Still in Love with Lucy

by Thomas Watson

Monday, August 27, 2007

Dear Fellow Lucyfans:

Danny Makes Room for Lucy

As you may have heard elsewhere, S'more Entertainment has announced it will release a new boxed set of DVDs covering season 6 of "Make Room for Daddy" (aka "The Danny Thomas Show"). This was 1958-59, and includes the "trade-off episode" featuring Lucille Ball and Desi Arnaz (playing Lucy and Ricky Ricardo). The Arnazes appeared in this show in exchange for the appearance by Danny and his regular cast members on the "Lucy Makes Room for Daddy" special that same season. (That Lucy-Desi show, by the way, was included on the CBS/Paramount "I Love Lucy: Seasons 7, 8 & 9" DVD set issued earlier this year).

Also appearing in the 6th season of "Daddy" were such guest stars as Jack Benny, Tony Bennett, Tennessee Ernie Ford, Dinah Shore, Bob Hope, Frankie Laine, and Annette Funicello.

The set will also include special interviews with cast members Marjorie Lord, Sid Melton, and Angela Cartwright.

Unlike the "Season 5" set of "Daddy" released 3 years ago by Questar, the Season 6 set will use the original broadcast film elements as source material, not the cut-down syndicated versions! Hooray!

S'more has not announced a release date as yet, but we will keep you in the loop as more information becomes known.


Interesting Reading: "Something on My Own"

Trivia Question: What famous performer won the TV Academy's first "Best Actress" Emmy Award?

Clues: She was known at the time as "The First Lady of Television"... Her weekly family situation-comedy was telecast by CBS every Monday night... and she was sponsored by General Foods/Sanka Coffee.

If you guessed Lucille Ball, you'd be wrong.

The lady in question was Gertrude Berg; the year was 1950, and the show was called "The Goldbergs," a TV adaptation of "The Rise of the Goldbergs," one of the most popular radio shows of all time. During the early 1930s, it was second only to "Amos 'n' Andy" in overall listenership.

Sadly, today Miss Berg and her shows are all but forgotten. Transcriptions of the radio show are not available; most of her early TV work was done "live," and whatever kinescope recordings survive are seldom seen anywhere.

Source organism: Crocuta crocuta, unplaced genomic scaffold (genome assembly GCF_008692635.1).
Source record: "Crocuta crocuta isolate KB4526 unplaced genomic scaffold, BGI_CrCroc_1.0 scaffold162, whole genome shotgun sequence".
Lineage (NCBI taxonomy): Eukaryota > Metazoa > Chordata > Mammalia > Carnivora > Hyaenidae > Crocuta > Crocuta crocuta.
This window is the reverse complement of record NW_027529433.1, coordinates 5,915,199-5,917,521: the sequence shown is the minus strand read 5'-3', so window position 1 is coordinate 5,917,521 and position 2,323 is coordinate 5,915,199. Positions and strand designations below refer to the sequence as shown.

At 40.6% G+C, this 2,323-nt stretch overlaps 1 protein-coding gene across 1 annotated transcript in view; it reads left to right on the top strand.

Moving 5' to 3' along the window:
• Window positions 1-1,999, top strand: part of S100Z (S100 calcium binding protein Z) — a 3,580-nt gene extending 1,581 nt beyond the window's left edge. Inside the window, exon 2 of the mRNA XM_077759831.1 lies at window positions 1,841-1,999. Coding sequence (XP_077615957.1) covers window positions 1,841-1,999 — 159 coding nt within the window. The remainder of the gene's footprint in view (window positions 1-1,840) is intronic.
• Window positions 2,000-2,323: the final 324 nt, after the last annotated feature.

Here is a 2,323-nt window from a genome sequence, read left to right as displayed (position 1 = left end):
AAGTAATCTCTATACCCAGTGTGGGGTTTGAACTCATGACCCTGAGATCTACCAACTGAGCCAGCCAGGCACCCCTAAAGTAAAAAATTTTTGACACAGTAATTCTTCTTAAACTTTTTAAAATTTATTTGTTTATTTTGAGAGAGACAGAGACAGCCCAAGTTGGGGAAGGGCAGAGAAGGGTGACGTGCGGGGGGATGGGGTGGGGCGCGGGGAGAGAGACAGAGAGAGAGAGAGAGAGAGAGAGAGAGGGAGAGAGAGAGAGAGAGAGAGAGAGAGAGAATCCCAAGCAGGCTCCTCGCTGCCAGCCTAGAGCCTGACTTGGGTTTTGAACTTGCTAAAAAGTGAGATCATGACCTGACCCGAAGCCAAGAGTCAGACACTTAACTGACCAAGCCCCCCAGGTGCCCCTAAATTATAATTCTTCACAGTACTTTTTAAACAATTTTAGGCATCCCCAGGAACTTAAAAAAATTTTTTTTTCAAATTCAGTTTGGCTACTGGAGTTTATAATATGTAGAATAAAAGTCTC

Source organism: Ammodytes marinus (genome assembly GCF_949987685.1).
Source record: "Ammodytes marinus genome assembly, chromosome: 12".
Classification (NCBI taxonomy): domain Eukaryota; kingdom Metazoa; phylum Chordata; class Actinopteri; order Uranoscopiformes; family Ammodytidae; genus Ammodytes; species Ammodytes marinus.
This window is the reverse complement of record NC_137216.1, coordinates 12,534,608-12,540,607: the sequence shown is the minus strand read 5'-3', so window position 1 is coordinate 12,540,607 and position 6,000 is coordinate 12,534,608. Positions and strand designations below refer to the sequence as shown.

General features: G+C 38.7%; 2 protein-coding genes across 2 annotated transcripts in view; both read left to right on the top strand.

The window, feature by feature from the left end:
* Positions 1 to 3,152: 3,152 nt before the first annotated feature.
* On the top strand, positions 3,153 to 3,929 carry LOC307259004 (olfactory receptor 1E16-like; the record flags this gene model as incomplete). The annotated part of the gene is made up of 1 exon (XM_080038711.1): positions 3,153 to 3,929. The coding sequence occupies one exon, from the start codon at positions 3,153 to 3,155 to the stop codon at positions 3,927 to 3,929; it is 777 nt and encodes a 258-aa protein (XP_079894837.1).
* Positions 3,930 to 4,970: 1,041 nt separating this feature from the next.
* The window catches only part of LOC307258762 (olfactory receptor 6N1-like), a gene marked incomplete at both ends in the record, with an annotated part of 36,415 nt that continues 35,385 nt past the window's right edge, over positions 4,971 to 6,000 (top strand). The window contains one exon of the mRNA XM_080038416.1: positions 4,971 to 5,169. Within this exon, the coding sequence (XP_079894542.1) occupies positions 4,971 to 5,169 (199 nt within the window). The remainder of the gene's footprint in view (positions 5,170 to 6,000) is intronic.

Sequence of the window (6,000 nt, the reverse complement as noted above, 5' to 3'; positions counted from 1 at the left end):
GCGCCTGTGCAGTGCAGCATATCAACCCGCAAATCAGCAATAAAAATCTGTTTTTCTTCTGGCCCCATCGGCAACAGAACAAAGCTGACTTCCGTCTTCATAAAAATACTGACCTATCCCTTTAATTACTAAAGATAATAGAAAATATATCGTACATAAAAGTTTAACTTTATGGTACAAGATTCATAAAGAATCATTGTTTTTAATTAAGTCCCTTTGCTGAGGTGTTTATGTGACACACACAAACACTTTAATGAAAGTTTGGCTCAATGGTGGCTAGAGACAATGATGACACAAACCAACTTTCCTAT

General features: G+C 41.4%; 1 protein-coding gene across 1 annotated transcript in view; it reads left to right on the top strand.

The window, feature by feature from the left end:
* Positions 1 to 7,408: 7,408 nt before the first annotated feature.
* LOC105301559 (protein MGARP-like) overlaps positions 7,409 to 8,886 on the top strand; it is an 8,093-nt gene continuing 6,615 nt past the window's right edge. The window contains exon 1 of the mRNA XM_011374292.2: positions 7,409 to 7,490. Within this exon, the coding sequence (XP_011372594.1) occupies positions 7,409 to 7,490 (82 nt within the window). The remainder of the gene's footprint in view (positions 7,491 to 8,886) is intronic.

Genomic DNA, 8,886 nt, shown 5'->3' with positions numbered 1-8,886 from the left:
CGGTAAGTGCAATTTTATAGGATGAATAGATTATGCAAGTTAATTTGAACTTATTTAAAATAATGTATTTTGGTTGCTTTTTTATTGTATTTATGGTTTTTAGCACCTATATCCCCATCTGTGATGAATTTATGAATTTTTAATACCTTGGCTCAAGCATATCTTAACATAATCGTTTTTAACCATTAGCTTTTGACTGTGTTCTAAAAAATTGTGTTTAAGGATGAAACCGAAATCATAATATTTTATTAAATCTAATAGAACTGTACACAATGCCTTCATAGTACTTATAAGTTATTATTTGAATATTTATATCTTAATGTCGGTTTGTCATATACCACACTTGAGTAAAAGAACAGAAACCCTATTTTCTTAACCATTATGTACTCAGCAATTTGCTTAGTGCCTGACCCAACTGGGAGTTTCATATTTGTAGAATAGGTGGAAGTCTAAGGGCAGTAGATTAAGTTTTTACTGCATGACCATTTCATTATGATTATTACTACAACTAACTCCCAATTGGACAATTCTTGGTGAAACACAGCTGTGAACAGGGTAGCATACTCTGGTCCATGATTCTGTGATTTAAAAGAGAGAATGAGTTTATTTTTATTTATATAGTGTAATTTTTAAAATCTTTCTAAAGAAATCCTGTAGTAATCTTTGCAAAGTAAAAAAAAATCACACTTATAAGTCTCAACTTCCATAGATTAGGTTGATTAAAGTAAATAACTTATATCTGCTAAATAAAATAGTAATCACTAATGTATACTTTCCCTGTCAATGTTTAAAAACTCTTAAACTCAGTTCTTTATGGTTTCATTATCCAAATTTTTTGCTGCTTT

Yet this was a lady who not only starred in her own series, but created, wrote, owned and produced it as well.

Now, however, Glenn D. Smith, Jr., a young professor of communications at Mississippi State University, is helping to correct history's oversight. He has written "Something on My Own: Gertrude Berg and American Broadcasting, 1929-1956." It's a great read if you like broadcasting history; it's a great story even if you don't!

So what happened to Miss Berg? Why did she fall from favor so swiftly? Certainly many elements played a part in this, but none so effectively as the famed Red Scare of the late 1940s/early '50s -- the same Red Scare that nearly ended "I Love Lucy" (and Lucille Ball's own career) in 1953. Lucy's story had a happy ending; Gertrude's did not...

No, Miss Berg herself was not accused of Communist Party membership, but her co-star Philip Loeb was. Gertrude knew he was innocent and backed him 100%. Loeb had worked hard over the years for liberal political causes and had helped organize various actor-related unions; he was an easy target for the Red-baiters. His being called a Communist made headlines -- and General Foods wanted no scandal. When they and CBS asked Berg to replace him on the show, she -- as producer and star -- refused, and they pulled the plug.

Ironically, that same spring, when Jess Oppenheimer, Desi Arnaz and Lucille Ball first fashioned their pilot for "I Love Lucy," they had General Foods in mind as the sponsor. GF had sponsored Lucy's "My Favorite Husband" radio series on CBS, and everyone assumed they'd be partnered in the TV venture as well... But General Foods passed, and "Lucy" went on to be sponsored by Philip Morris... When the Communist "witch hunters" pointed the finger at Lucy in 1953, the cigarette company stood firmly in Lucy's corner, and the false accusations went away... One wonders if General Foods had been the sponsor as originally intended, would they have done the same? (It's funny how things originally perceived as setbacks can later turn out to have been blessings in discguise!)

Berg went on to other successes -- mainly on Broadway -- and returned to TV in 1961 in a short-lived sitcom, "Mrs. G Goes to College," featuring Lucy's pal Mary Wickes... But none of her projects ever achieved the fame of "The Goldbergs."

"Something on My Own" is published by Syracuse University Press as part of its on-going "Television Series" -- which also includes Jess and Gregg Oppenheimer's "Laughs, Luck and Lucy" memoir. Both books are winners!


Save the Date: "Jack Benny Program" Lives Again

Fans of "old-time radio" -- particularly those living in and around Southern California -- will want to put a red ring around November 10. That's the day Gregg Oppenheimer will be recreating an episode of "The Jack Benny Program," with Benny impressionist Eddie Carroll starring as the Milwaukee Penny-pincher.

Comedian-impressionist Chuck McCann will appear as Don Wilson, with three original Benny cast members -- Beverly Washburn, Stuffy Singer, and Shirley Mitchell -- being featured in the cast. Also appearing will be Dena Dietrich, Tommy Cook, Gloria McMillan, John Stephenson, and Don King.

This special one-day-only 75th Anniversary recreation of "The Jack Benny Program" will be part of a special luncheon sponsored by SPERDVAC -- the Society to Preserve and Encourage Radio Drama, Variety and Comedy. It will be held at the Sportsman's Lodge in Studio City, California, starting at 12 Noon. Tickets for the show (including lunch) are $25.

We will have more information about special event in the next few weeks, and you can also visit the SPERDVAC web site for updates:

Have a great week everybody!

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